Most medical diagnostic tools generate images that are digitally collected, stored and transmitted. In order to perform these operations efficiently, the images are mathematically compressed before storage or transmission and decompressed after retrieval. Methods which, after decompression, result in a reconstruction that is identical to the original image are referred to as lossless; those whose reconstruction is an approximation of the original image are referred to as lossy. Though lossy methods produce compression factors 20 times greater than lossless methods, in medical applications the need to conserve the diagnostic validity of the image requires the use of lossless compression methods. A medical image is always composed of two summed terms: the first term is the image with its useful structures and information; the second term is useless noise due to the actual experimental measurements. A compression method which is able to compress and reconstruct a medical image by rejecting the information due exclusively to noise has to be considered a lossless method because it conserves all useful information. In this context, a novel lossless compression algorithm, which almost eliminates both redundant information and noise from a medical image while retaining all relevant structures, is proposed. The algorithm is based on the evaluation of the information content of a given image through the calculation of a function that is formally identical to the entropy defined in thermodynamics. The entropy is not calculated directly on the original image but on its projections. Reconstruction from projections is one of the most important acquisition/reconstruction methods used in tomography and projections are the signals that a diagnostic tool actually measures; the image is always reconstructed mathematically, not directly measured. The advantages of this method with respect to other compression algorithms are threefold: first, it compresses the image while eliminating noise, i.e. useless information; second, the resulting compressed image can be elaborated with another standard lossless compression algorithm, further improving the compression ratio; third, in medical tomography it can be applied directly to the measured signals, the projections. Application of the presented algorithm to experimental nuclear magnetic resonance imaging (NMRI) data demonstrates its good performance; the achieved compression factor was about 21.

### A Novel Adaptive Lossless Compression Algorithm for Efficient Medical Image Archiving and Transmission

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*PLACIDI, GIUSEPPE*

##### 2005-01-01

#### Abstract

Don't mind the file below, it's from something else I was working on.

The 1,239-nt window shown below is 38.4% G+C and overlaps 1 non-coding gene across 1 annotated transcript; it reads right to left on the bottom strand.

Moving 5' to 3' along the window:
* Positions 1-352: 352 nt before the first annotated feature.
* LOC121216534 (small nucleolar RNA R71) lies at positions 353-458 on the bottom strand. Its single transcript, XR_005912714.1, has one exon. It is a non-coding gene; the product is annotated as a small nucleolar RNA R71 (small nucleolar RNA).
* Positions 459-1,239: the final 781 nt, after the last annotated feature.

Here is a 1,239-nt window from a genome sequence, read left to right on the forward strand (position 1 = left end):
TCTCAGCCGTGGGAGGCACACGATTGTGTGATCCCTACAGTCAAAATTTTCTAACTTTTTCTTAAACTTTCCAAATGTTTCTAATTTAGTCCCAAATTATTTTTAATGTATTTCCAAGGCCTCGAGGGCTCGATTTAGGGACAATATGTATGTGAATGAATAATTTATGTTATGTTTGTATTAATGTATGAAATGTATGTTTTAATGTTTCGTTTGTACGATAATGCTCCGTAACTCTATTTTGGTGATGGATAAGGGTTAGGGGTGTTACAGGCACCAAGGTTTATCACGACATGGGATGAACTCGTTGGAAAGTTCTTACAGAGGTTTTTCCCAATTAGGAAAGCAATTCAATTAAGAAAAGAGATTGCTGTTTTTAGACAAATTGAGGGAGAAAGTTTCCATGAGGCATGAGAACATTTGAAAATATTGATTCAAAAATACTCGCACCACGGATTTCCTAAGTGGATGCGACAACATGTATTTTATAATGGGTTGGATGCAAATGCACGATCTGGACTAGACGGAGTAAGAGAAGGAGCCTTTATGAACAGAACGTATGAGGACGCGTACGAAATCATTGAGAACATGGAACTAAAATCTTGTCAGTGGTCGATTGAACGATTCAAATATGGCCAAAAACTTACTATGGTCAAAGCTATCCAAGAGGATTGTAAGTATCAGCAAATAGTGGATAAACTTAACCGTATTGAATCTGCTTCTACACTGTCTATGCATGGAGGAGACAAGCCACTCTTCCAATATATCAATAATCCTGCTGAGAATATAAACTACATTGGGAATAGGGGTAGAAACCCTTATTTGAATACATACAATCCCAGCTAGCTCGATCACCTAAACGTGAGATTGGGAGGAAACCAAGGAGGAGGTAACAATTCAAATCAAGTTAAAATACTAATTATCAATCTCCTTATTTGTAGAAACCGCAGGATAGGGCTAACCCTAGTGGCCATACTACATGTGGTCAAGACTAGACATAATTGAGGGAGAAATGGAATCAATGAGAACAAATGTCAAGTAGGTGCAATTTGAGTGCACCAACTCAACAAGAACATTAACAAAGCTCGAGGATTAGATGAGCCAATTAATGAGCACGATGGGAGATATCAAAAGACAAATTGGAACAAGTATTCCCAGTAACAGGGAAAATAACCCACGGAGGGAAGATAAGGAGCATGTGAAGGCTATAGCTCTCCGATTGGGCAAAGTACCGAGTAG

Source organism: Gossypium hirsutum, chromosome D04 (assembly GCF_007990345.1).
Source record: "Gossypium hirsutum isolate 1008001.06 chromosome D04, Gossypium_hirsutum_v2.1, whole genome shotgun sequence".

Most medical diagnostic tools generate images that are digitally collected, stored and transmitted. In order to perform these operations efficiently, the images are mathematically compressed before storage or transmission and decompressed after retrieval. Methods which, after decompression, result in a reconstruction that is identical to the original image are referred to as lossless; those whose reconstruction is an approximation of the original image are referred to as lossy. Though lossy methods produce compression factors 20 times greater than lossless methods, in medical applications the need to conserve the diagnostic validity of the image requires the use of lossless compression methods. A medical image is always composed of two summed terms: the first term is the image with its useful structures and information; the second term is useless noise due to the actual experimental measurements. A compression method which is able to compress and reconstruct a medical image by rejecting the information due exclusively to noise has to be considered a lossless method because it conserves all useful information. In this context, a novel lossless compression algorithm, which almost eliminates both redundant information and noise from a medical image while retaining all relevant structures, is proposed. The algorithm is based on the evaluation of the information content of a given image through the calculation of a function that is formally identical to the entropy defined in thermodynamics. The entropy is not calculated directly on the original image but on its projections. Reconstruction from projections is one of the most important acquisition/reconstruction methods used in tomography and projections are the signals that a diagnostic tool actually measures; the image is always reconstructed mathematically, not directly measured. The advantages of this method with respect to other compression algorithms are threefold: first, it compresses the image while eliminating noise, i.e. useless information; second, the resulting compressed image can be elaborated with another standard lossless compression algorithm, further improving the compression ratio; third, in medical tomography it can be applied directly to the measured signals, the projections. Application of the presented algorithm to experimental nuclear magnetic resonance imaging (NMRI) data demonstrates its good performance; the achieved compression factor was about 21.I documenti in IRIS sono protetti da copyright e tutti i diritti sono riservati, salvo diversa indicazione.